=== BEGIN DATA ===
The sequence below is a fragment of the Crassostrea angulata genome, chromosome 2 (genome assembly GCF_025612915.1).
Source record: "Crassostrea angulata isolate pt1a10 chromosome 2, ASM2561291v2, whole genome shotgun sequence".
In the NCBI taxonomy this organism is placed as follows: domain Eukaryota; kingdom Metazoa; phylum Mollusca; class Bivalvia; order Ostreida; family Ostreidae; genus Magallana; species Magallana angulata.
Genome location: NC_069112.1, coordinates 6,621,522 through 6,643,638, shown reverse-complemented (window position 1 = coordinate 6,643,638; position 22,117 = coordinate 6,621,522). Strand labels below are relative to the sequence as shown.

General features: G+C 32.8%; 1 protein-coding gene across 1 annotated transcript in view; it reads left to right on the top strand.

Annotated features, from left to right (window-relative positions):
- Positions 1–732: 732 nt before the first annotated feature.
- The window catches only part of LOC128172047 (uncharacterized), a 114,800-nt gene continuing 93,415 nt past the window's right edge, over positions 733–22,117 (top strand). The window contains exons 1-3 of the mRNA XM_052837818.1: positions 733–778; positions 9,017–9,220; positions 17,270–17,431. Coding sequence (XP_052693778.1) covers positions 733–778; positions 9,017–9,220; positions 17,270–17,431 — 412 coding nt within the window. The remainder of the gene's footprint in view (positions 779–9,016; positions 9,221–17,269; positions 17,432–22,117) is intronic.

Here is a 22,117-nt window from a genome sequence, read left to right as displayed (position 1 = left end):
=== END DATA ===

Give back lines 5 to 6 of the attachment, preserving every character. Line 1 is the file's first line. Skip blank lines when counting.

General features: G+C 32.8%; 1 protein-coding gene across 1 annotated transcript in view; it reads left to right on the top strand.

Annotated features, from left to right (window-relative positions):